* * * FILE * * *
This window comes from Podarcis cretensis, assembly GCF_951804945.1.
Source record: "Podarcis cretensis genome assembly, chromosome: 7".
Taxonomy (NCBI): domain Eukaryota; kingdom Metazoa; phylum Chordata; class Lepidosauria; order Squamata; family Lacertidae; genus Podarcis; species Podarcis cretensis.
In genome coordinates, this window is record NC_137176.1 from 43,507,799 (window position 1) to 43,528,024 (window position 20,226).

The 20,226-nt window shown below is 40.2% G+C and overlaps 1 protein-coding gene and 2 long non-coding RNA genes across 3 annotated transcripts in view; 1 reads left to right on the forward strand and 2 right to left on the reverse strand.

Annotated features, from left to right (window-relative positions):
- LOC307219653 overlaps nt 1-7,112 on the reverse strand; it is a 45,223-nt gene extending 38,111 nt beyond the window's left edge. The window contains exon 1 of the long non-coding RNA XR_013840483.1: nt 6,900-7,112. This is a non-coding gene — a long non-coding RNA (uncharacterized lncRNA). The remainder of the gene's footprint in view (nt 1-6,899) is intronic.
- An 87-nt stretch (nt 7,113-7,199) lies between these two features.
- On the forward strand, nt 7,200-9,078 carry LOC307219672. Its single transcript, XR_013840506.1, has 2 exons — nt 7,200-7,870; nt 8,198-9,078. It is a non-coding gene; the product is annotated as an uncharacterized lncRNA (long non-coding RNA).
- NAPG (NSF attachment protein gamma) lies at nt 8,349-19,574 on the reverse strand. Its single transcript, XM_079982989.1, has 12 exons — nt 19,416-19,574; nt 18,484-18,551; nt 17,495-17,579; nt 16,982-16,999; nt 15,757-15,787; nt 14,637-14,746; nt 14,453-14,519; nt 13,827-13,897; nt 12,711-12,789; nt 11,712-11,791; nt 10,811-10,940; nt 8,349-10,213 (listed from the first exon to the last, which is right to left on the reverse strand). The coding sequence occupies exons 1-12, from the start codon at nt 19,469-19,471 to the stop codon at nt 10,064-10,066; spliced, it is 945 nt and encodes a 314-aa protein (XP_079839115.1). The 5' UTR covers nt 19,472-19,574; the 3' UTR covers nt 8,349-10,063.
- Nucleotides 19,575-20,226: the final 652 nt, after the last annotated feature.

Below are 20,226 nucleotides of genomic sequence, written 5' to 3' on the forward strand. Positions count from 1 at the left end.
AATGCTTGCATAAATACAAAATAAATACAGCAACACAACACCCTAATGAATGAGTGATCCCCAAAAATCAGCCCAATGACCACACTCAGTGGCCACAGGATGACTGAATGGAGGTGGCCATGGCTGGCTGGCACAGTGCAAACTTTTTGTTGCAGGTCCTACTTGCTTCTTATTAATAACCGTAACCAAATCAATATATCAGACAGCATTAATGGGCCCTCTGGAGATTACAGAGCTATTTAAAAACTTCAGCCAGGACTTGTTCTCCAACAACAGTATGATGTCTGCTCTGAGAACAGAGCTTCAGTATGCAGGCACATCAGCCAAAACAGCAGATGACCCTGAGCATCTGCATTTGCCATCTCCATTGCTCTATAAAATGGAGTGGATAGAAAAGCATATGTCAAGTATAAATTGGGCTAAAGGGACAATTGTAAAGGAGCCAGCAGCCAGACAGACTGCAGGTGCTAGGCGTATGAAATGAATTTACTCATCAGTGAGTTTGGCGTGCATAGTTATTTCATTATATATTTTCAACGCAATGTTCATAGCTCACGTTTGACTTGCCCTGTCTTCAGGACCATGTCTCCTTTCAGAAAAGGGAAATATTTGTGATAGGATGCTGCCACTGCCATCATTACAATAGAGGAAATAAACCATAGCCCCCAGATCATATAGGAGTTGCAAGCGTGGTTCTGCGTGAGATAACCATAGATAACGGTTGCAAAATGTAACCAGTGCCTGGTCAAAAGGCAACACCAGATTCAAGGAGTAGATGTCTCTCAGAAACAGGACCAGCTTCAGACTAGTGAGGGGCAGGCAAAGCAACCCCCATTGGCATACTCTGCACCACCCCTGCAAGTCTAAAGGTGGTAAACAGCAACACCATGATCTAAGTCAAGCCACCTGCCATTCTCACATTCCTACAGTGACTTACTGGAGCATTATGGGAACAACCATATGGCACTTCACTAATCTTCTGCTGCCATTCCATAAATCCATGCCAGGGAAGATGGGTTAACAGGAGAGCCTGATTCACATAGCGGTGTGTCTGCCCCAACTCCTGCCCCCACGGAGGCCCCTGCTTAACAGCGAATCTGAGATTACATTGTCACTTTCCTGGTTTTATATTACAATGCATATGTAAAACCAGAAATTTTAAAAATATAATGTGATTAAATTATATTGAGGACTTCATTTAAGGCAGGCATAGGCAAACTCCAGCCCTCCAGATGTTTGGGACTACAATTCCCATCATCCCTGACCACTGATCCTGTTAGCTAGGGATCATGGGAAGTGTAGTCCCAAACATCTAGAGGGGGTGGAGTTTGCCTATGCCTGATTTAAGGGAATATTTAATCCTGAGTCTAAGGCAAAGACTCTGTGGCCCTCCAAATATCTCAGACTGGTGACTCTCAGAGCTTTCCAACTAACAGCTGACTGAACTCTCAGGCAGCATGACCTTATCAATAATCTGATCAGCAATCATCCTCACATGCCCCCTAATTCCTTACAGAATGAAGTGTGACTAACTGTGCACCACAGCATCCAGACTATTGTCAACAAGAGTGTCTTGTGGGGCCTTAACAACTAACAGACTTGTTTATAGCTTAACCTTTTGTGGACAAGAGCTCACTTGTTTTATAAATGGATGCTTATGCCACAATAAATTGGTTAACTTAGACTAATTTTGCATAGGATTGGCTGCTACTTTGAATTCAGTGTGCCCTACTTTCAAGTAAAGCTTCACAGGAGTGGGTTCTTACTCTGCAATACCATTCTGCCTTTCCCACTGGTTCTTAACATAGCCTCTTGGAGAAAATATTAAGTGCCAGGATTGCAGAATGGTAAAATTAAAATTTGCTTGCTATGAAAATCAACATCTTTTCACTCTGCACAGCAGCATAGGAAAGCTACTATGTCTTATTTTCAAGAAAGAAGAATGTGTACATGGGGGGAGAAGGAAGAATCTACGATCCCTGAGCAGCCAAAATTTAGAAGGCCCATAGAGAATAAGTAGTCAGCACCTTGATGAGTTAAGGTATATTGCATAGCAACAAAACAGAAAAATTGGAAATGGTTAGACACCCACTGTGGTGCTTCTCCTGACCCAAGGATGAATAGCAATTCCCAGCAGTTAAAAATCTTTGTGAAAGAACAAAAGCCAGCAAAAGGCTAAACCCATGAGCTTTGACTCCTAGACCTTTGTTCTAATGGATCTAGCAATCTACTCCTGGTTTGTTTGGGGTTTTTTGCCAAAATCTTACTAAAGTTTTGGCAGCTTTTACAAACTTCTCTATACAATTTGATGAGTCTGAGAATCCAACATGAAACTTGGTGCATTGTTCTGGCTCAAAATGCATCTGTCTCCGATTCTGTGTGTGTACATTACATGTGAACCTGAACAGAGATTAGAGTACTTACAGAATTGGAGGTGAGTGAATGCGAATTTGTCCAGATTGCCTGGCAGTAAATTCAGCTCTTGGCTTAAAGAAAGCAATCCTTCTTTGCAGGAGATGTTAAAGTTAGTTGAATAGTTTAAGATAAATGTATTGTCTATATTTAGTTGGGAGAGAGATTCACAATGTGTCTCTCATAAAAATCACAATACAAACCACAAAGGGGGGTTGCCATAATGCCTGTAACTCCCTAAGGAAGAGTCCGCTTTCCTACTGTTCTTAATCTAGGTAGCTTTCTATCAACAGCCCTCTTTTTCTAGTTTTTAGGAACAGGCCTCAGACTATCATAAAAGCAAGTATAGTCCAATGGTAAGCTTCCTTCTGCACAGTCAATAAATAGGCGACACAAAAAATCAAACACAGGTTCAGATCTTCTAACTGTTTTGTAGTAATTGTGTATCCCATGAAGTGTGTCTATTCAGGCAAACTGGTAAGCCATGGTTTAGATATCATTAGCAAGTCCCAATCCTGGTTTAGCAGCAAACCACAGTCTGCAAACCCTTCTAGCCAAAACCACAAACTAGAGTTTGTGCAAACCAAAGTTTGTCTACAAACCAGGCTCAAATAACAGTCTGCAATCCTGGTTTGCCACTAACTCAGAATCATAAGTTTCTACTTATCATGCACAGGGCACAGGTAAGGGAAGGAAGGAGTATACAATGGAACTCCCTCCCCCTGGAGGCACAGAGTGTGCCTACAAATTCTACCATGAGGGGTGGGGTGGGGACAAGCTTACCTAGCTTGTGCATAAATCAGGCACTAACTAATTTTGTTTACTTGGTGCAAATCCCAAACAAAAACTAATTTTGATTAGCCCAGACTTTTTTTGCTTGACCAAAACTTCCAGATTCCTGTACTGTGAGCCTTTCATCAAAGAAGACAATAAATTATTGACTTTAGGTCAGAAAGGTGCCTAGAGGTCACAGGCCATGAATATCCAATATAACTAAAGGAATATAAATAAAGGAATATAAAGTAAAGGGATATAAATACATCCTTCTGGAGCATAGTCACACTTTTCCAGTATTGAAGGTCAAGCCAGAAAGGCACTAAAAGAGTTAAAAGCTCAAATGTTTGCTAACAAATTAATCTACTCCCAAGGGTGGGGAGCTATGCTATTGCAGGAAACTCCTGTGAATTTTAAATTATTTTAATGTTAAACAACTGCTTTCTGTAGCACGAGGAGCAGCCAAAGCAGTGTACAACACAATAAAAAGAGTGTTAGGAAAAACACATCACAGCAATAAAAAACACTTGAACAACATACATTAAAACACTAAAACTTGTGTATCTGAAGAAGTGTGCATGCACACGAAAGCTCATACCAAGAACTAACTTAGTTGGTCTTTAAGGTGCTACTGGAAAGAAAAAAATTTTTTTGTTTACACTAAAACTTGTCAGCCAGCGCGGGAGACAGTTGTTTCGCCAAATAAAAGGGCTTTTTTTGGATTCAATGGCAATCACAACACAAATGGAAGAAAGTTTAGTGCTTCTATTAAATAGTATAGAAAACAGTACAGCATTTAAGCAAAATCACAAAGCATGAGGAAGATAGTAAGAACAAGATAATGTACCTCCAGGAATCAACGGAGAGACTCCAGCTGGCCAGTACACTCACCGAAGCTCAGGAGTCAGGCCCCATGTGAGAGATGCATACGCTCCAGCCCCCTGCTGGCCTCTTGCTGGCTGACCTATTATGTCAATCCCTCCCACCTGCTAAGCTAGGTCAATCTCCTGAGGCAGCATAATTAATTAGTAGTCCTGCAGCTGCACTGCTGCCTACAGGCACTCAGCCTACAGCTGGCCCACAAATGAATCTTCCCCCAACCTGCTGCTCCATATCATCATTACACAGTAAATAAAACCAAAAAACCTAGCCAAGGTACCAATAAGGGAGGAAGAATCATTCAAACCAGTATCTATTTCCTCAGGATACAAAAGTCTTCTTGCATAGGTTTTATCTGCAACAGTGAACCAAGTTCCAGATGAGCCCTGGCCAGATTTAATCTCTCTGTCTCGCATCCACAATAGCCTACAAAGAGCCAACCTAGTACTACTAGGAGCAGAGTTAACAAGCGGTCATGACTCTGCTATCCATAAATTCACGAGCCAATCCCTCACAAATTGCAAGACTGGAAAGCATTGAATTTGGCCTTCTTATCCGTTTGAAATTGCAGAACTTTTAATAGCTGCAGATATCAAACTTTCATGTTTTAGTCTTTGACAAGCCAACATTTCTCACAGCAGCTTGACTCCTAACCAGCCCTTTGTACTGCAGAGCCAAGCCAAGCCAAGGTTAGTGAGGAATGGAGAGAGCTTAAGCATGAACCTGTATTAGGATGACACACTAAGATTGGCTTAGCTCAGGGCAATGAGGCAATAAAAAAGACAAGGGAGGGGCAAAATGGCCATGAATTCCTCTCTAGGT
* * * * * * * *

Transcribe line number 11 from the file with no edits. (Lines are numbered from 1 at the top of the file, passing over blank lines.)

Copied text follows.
- Nucleotides 19,575-20,226: the final 652 nt, after the last annotated feature.